Truly reducing racism should be the goal and is a lifelong commitment of mine. It requires a multilevel comprehensive re-education of the masses which cannot be developed without the communities they involve. For now, we can lessen the effects of this racism and legislate answers to the discrimination perpetrated. Starting with policing: unless we dismantle or overhaul the system, how officers are hired and trained, supervised and held accountable for their actions, nothing will change. Police unions must stop defending officers that commit crimes, are biased in their policing or are otherwise abusing their power. I testified at the LOB year after year regarding racial profiling and excessive force. A few of the proposed changes to the Alvin Penn Racial Profiling Act were enacted thru the years. Unfortunately, much of what was most recently passed into law was a repeat of things they passed years ago, like body cameras. The problem has been enforcement. My lens extends beyond that though, to look at the drug war and the faulty prison industrial complex and all its abuses as well. Of course, social, and racial justice goes far beyond policing and the prison system. Meeting the basic needs of all is a priority, access to healthcare, safe and affordable housing, food, quality education and livable wage jobs. Making sure that no one is discriminated against, regardless of race, national origin, age, sexual orientation, gender identification, religion or any other reason. These issues must be given equal attention, as well as addressing income inequality. This doesn’t necessarily mean I want higher income people to cough up money for a bunch of new initiatives. As a social progressive but fiscal moderate, I think we can do more with less. I believe there is a lot of waste, duplication of services, and fraud that if eliminated would free up money for some of these. I also believe community college and state colleges should be tuition free, run with private foundation and a mix of state and federal funding. I believe cannabis should be legalized, regulated and taxed, bringing new revenue, creating jobs in a new industry and keeping folks out of jail. I also believe we should have state banks and public utilities, and reduce military, police and corrections budgets. I do not believe we should cooperate with ICE. All of these could contribute to more social and racial justice.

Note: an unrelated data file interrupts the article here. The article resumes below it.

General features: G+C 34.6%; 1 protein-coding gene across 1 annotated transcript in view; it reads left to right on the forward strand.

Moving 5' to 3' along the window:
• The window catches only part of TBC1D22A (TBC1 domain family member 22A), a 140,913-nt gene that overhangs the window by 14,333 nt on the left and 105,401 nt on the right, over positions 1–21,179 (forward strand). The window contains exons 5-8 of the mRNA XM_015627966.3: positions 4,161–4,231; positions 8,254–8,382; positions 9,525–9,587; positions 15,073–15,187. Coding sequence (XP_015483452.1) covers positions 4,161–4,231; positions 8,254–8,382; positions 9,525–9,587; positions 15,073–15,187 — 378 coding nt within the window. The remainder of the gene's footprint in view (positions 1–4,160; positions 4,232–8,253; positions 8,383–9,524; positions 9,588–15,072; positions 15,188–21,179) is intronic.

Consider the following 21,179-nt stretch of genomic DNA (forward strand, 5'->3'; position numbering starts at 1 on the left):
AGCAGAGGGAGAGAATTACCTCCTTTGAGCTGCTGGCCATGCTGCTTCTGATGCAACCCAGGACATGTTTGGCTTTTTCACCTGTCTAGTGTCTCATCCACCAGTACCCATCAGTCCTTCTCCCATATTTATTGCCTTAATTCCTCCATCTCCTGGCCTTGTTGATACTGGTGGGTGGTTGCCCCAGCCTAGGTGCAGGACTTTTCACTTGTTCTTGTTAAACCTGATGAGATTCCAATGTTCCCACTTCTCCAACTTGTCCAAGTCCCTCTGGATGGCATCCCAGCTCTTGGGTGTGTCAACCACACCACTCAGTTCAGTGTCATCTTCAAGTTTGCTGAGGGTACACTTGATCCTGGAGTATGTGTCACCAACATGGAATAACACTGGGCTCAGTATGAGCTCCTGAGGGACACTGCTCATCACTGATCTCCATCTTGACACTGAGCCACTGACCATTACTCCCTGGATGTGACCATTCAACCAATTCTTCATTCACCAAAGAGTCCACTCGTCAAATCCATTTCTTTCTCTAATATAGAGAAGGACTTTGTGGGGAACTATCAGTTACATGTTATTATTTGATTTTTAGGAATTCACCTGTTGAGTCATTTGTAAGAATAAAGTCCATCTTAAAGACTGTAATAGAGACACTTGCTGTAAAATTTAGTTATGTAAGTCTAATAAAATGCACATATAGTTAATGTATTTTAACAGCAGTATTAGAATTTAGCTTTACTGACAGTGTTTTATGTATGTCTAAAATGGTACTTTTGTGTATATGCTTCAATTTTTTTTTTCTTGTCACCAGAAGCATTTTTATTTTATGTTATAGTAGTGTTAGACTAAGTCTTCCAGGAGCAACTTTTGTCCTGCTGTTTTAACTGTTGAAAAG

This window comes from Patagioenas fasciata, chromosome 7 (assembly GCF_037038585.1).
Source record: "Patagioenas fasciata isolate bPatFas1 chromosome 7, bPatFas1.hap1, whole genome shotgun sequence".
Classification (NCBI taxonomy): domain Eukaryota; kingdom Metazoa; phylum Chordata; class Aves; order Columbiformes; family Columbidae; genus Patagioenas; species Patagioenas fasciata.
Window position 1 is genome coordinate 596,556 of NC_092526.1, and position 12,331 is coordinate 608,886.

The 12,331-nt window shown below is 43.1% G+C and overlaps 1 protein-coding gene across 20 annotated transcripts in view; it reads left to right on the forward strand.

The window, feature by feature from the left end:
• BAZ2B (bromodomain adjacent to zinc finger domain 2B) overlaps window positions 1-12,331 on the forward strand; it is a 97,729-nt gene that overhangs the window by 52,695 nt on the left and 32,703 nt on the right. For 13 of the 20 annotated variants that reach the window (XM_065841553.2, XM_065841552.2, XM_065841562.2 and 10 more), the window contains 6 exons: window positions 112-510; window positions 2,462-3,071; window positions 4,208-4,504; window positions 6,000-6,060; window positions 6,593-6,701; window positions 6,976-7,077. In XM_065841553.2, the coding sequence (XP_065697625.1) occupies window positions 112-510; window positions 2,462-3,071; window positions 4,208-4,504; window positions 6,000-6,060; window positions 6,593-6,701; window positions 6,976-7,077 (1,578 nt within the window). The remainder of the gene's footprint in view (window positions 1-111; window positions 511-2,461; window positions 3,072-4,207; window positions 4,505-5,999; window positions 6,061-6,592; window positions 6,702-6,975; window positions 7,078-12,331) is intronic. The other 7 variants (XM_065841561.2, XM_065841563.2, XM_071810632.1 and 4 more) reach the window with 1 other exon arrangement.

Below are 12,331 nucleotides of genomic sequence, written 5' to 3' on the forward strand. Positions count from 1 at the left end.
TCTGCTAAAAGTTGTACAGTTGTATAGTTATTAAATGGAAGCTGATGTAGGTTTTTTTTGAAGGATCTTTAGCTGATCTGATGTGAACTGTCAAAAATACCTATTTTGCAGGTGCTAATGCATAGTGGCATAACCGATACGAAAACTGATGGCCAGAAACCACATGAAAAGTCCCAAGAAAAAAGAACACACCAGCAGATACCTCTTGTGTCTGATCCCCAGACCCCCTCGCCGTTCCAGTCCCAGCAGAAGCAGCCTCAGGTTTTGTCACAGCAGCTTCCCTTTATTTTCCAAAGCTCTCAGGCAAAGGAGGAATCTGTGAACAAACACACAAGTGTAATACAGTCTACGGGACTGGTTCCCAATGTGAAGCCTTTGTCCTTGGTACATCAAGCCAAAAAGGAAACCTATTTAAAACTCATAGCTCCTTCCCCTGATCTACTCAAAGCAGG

With so much uncertainty ahead about COVID-19, how would you ensure that the people's business – both at the legislature and in all of our elections – will be conducted effectively, and with full participation, in the safest possible manner for the foreseeable future?
Even before this shut-down it was difficult to ensure that business be conducted to those standards, so we do not want to return to that normal. The elections are often ineffective in getting the candidates most voters agree would be good, but due to the rigged system have slim chances. Ranked Choice Voting, Proportional Representation, among other things could incentivize uninterested voters to participate and would give the major parties a reason to stop playing dirty. As for safety and efficiency during the pandemic or any other public crisis, we need to be better prepared, we cannot count on the federal government to come to our rescue nor guide us. We must ensure the health and welfare of both those in public service and the communities they serve by having an adequate stock of PPE, accessible testing sites with quick turnaround on results and flexibility on how services are provided.
With higher education facing major changes because of the pandemic, what steps will you take to make sure that Connecticut’s residents have access to college and/or other job training that won’t leave them tens of thousands of dollars in debt?